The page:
What are the Clinical Complications of Food Allergy

By      14-May 2020       Reading Time: 6 Mins

What are the Clinical Complications of Food Allergy

We are well-acquainted with our immune system. We understand its functioning, importance and why it is emphasized to build a strong immune system. When we talk about food allergy, we need to focus on the immune system as well. After all, it is the immune system that overreacts to a harmless food item which isn’t a threat but it is perceived as one by our immune system. Food allergies are ordinary and mostly harmless. The body gives away some allergic response in forms of rashes, hives, swelling, itching, cramps or vomiting. But an allergic reaction can turn into a severe condition putting our lives at risk. Today, we are here to discuss with you some clinical complications that can turn up due to food allergies.
These are as follows:

  • Anaphylaxis: Some of the most common allergies include allergy to peanuts or milk. The immune system will trigger an allergic response indicating that a certain food item isn’t suited for the body. But in some cases, an allergic response can turn into a serious complication. Anaphylaxis is one such condition. It is a severe life-threatening allergic reaction that occurs minutes after your body is exposed to what you are allergic to. In anaphylaxis, the body suddenly goes into shock known as anaphylactic shock. The blood pressure drops and there isn’t enough oxygen available and thus the breathing is compromised. Symptoms include skin reactions such as hives, rashes or paleness, nausea, abdominal pain, difficulty in breathing, vomiting, and diarrhea. A shot of epinephrine is given to treat anaphylaxis. The patient should be rushed to the hospital to get a full check-up to rule out any other complication that could occur. To prevent this complication, avoid food items that are responsible for triggering the immune system. If a person who has already had anaphylaxis earlier, chances are that they might have the reaction again. The threat increases the second time when the reaction occurs.
  • Atopic dermatitis: Also known as atopic eczema, this is a serious skin condition that makes the skin itchy and red. Food allergies play a role in eczema. Some symptoms of this skin reaction are dry skin, itching, cracked and scaly skin, rashes on the arms and behind the knees. People suffering from atopic eczema are at risk of developing hay fever and asthma. While this condition is genetic, it can be triggered by food allergies too. Eczema is seen mostly seen in small children and less in adults. When a substance (food item) triggers the immune system, the body overreacts and produces an inflammatory skin reaction. This reaction causes dryness, itching, and redness. To treat atopic dermatitis, you need to be well-aware of what triggers this skin reaction.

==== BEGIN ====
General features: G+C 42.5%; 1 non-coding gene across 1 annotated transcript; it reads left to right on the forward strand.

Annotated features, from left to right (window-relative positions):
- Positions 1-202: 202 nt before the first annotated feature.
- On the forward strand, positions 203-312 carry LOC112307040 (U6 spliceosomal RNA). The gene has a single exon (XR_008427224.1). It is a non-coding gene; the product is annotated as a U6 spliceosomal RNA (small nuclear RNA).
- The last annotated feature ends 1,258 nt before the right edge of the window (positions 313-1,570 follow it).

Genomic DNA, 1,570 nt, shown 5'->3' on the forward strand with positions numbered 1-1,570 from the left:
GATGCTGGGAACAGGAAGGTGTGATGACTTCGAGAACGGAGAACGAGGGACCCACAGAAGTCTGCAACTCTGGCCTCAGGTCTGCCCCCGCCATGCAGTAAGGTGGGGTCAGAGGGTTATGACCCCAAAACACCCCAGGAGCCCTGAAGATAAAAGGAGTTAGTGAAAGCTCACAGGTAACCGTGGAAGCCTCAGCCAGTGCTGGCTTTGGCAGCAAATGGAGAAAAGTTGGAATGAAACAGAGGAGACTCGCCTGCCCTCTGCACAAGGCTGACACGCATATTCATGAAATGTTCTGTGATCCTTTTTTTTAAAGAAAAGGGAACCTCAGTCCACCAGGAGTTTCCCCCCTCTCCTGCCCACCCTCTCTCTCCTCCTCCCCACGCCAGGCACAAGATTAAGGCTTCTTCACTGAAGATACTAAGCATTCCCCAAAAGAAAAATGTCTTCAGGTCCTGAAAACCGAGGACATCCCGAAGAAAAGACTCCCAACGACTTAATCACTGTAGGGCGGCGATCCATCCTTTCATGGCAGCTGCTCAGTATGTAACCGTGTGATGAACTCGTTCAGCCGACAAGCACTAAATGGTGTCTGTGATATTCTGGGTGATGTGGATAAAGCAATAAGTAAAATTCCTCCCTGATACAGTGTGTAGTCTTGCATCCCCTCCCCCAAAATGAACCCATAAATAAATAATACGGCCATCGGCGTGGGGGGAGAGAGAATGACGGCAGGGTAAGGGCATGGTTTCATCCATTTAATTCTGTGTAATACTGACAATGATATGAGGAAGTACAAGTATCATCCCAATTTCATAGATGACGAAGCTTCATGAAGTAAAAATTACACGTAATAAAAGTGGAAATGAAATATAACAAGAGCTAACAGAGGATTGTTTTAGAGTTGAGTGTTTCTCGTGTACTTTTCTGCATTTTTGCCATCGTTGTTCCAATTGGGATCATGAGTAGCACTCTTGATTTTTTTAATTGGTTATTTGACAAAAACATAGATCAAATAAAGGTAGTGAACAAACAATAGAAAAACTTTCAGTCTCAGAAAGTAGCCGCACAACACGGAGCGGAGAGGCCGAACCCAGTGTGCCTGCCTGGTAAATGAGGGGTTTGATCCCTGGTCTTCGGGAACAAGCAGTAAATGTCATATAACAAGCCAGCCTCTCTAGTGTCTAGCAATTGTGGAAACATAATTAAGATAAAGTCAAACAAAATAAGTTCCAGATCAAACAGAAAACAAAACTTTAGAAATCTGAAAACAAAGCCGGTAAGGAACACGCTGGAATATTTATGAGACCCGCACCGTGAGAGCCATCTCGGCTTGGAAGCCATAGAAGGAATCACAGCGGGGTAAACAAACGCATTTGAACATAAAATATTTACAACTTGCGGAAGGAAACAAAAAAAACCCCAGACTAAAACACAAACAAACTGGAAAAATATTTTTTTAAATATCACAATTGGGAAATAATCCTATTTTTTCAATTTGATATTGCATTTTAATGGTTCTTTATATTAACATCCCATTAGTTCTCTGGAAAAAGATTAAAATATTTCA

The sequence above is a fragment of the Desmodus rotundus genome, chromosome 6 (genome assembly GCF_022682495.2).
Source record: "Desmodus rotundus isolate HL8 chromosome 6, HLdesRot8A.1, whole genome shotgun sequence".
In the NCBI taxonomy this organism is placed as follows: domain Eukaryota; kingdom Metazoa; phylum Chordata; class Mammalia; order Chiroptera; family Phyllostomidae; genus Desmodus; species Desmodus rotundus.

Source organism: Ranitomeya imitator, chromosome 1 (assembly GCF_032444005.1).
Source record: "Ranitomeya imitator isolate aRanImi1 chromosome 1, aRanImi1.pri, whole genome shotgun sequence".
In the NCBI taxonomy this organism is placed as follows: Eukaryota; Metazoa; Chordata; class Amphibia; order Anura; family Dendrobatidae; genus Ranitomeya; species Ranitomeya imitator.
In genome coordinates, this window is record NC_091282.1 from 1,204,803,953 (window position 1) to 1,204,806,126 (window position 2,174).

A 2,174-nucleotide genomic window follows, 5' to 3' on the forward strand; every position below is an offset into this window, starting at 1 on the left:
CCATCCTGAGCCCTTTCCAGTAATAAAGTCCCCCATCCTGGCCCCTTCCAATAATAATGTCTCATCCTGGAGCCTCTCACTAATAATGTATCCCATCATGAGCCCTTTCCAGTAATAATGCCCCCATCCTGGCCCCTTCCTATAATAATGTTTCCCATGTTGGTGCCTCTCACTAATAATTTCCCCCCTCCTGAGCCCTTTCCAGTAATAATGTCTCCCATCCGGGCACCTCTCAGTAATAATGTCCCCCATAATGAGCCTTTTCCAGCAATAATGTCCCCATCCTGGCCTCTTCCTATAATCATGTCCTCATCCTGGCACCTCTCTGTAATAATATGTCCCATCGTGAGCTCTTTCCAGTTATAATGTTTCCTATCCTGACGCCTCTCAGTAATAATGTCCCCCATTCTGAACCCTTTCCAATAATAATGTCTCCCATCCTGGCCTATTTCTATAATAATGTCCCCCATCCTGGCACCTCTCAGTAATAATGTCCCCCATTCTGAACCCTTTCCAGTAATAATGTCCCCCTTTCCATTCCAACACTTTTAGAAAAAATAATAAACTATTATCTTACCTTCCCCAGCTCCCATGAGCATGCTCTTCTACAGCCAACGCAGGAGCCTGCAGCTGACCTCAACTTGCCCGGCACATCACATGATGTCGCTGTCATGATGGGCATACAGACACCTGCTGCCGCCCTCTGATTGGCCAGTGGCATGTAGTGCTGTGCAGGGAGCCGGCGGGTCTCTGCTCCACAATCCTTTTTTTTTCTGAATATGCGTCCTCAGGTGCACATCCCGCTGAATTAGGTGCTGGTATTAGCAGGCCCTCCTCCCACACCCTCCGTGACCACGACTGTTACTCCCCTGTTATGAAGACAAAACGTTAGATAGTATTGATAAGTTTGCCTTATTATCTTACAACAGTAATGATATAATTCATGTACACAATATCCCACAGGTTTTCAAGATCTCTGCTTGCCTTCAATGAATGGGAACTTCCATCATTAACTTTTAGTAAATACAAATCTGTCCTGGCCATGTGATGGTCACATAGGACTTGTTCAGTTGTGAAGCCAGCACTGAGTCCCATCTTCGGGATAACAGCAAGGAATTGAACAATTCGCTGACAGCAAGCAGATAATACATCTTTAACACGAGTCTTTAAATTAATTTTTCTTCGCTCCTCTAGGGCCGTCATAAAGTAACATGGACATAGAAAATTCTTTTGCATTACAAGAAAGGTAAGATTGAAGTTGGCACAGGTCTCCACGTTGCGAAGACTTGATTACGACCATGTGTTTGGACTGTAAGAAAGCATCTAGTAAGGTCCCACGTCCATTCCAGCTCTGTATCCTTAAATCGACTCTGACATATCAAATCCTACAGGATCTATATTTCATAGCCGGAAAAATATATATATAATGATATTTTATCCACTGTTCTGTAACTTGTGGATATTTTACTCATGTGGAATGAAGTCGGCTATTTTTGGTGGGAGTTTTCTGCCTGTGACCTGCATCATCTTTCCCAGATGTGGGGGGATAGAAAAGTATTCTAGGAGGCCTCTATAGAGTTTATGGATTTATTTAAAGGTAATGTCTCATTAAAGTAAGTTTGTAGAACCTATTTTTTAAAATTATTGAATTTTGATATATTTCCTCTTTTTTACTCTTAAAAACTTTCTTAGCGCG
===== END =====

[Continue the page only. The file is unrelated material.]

• Leaky gut: Food allergies contribute to various digestive problems. Even though the immune system is responsible for generating an allergic response, the whole body is involved in the process. When the immune system identifies a harmless substance as an enemy, it produces antibodies that increase inflammation around the gut wall. These antibodies secrete chemicals that harm healthy tissue. If your intestinal tract is permeable, undigested food particles can enter the bloodstream. These particles leak into the bloodstream and the immune system reacts to harmless food particles resulting in an allergic reaction. Some symptoms of leaky gut are gas, indigestion, muscle pain, constipation, headache or fatigue.
  • Bloating: Bloating here doesn’t simply mean water retention but instead, it indicates excessive amounts of gas or liquid in the stomach. Bloating can cause discomfort and pain. It also hampers the proper functioning of the digestive system. Food allergy can cause bloating. When you eat something that your body is intolerant to, it can produce gas and result in bloating. Milk, egg, peanuts, wheat, and fish are some of the most common food allergies. Bloating is one of the complications that come as an allergic response.

The best way to prevent food allergies and any further life-threatening complications is by avoiding food items that trigger any kind of allergic response. Make sure you are aware of your allergies. Read the label of products and do not buy a food product that contains something that your body is allergic to.

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"At Nmami Life, the meaning of good health is a combination of nutrition and fitness, which are essential to your well-being."
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Nmami Agarwal

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